The Gifted: An X-Men Series Embracing the Mantle of An Embattled Minority

Synopsis: The Struckers live in a world where mutants are heavily policed in the interests of public safety. Like most people, they never really think about it–not even the father, whose job is to prosecute mutants for using their powers. But then they find out both of the Strucker children are mutants, who will face the scrutiny their own father has turned on people just like them.

With the government closing in on them, the entire family is forced on the run. But they’ll never make it without the help of the mutant underground–whose friends Strucker senior has personally prosecuted.

Series: Season one is completed at 13 episodes, and there will be a second.

I’ve Watched: The first season.

Verdict: It’s great.

I’m really enjoying this show. I’ve already talked about the awesome, badass characters that really bring life into every scene. But the situations those characters are put in, and the way The Gifted allows them to react, contributes much to the experience. This show is complex and nuanced, because everyone–from the protagonists to the worst of the bad guys–is looking out for their own. That’s their motivation. They’re trying to protect their people, no matter what that means for everyone else. (And naturally, this provides an easy justification for some terrible abuses.)

The Gifted is showing mutants treated like an embattled minority, in a way that I haven’t seen handled in an X-Men property before (and I’ve encountered a lot of X-Men properties).

The Strucker parents have several conversations about how they’d lived their lives before joining the mutant underground. They had dug their heads into the sand and refused to see what was happening to mutants, up until their own children started experiencing it. They were complicit, even without meaning to be–and the important realization is just how easy it was to be complicit. It was the most natural thing in the world for them.

Because one of the most dangerous things about prejudice, is that it isn’t hard. It doesn’t take effort. Not being prejudiced–as much as that’s possible–is what’s hard.

The protagonists–our minority that find themselves faced with paltry legal protection–struggle with questions like, how extreme do they get? They’re being rounded up and thrown into prison on the slightest of reasons, there are secret government facilities that experiment on them–so what does that mean for their principles? Some of them still want to keep from hurting innocent people no matter what. Others decide that they don’t have the luxury of principles, and their innocent people will get hurt if they try–and why should the innocent lives of non-mutants matter more than the innocent lives of mutants, anyway? Still others are angry–absolutely furious–and want to employ more extreme tactics.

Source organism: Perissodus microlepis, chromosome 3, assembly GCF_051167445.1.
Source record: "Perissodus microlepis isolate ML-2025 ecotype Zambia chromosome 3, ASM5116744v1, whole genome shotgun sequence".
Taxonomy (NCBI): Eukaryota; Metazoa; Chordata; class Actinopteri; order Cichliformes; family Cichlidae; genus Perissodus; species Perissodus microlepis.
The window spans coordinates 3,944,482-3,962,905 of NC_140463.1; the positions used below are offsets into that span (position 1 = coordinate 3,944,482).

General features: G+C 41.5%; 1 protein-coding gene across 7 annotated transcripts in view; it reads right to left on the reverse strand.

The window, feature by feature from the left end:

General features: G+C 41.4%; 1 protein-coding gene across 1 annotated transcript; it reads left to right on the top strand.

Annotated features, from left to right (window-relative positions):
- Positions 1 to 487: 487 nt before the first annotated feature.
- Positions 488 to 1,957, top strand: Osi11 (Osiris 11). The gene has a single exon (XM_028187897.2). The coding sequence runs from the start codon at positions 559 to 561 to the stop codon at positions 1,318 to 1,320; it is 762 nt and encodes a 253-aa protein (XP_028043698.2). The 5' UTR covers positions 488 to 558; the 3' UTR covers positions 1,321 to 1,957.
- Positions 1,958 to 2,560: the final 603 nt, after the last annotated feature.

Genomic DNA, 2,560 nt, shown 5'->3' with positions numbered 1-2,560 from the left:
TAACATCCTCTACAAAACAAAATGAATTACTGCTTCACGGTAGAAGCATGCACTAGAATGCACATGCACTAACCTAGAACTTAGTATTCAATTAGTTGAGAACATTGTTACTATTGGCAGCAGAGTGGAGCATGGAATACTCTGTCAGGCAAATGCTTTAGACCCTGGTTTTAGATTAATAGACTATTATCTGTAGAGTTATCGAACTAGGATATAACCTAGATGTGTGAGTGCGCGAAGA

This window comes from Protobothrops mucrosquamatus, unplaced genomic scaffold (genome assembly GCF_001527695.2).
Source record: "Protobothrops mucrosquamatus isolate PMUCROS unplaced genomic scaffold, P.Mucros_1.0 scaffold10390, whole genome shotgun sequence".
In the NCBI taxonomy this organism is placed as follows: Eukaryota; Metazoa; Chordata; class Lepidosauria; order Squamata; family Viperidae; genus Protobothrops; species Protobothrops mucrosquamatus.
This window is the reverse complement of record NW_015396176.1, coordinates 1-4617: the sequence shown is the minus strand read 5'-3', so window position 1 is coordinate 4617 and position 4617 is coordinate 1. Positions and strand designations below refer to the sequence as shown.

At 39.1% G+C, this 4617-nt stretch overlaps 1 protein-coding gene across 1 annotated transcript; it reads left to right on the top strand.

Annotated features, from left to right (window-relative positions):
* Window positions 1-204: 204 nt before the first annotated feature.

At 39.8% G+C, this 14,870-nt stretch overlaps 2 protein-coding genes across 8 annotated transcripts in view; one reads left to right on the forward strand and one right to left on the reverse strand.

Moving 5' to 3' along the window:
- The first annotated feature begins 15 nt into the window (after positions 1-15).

The show gives us enough of where each character is coming from, that it’s easy to understand all of their perspectives. And The Gifted lays out the consequences of every action, including the ones we like to consider the most moral. There are no easy answers here, no blueprint of the ‘right thing to do’ which will magically make things better instead of worse–especially without making whatever the protagonists choose to do vilified.

It reminds me of the issues looked at in this post from Writing with Color, Black Abuse Victims & Issues with Portraying Nonviolence as superior, that talks about the nonviolence of the Civil Rights Movement and the strategy of fighting back by the Black Panther Party.

Apart from the show’s stark wrestling with prejudice and control, the plotting is genuinely entertaining. Every new twist is so much fun. With the X-Men canon to draw on, any X-Men show can bring in an assortment of intriguing characters–but The Gifted uses this resource effectively.

One particularly interesting wild card is introduced as a side character. Then the show starts to give us hints that she might have ulterior motives, leaving us guessing as to what they could be. The entire lead-up to the reveal of her identity and motivations was so interesting, because we didn’t know what she was going to do next. I didn’t even realize that I did, in fact, know who she was from the comics, until we met her compatriots.

The Gifted introduces fascinating characters with all kinds of motivation, and really allows their conflicts to grow. And there is plenty for them to be conflicted over, plenty to pull them apart. This is a wonderful show, and I’m super excited for season two.

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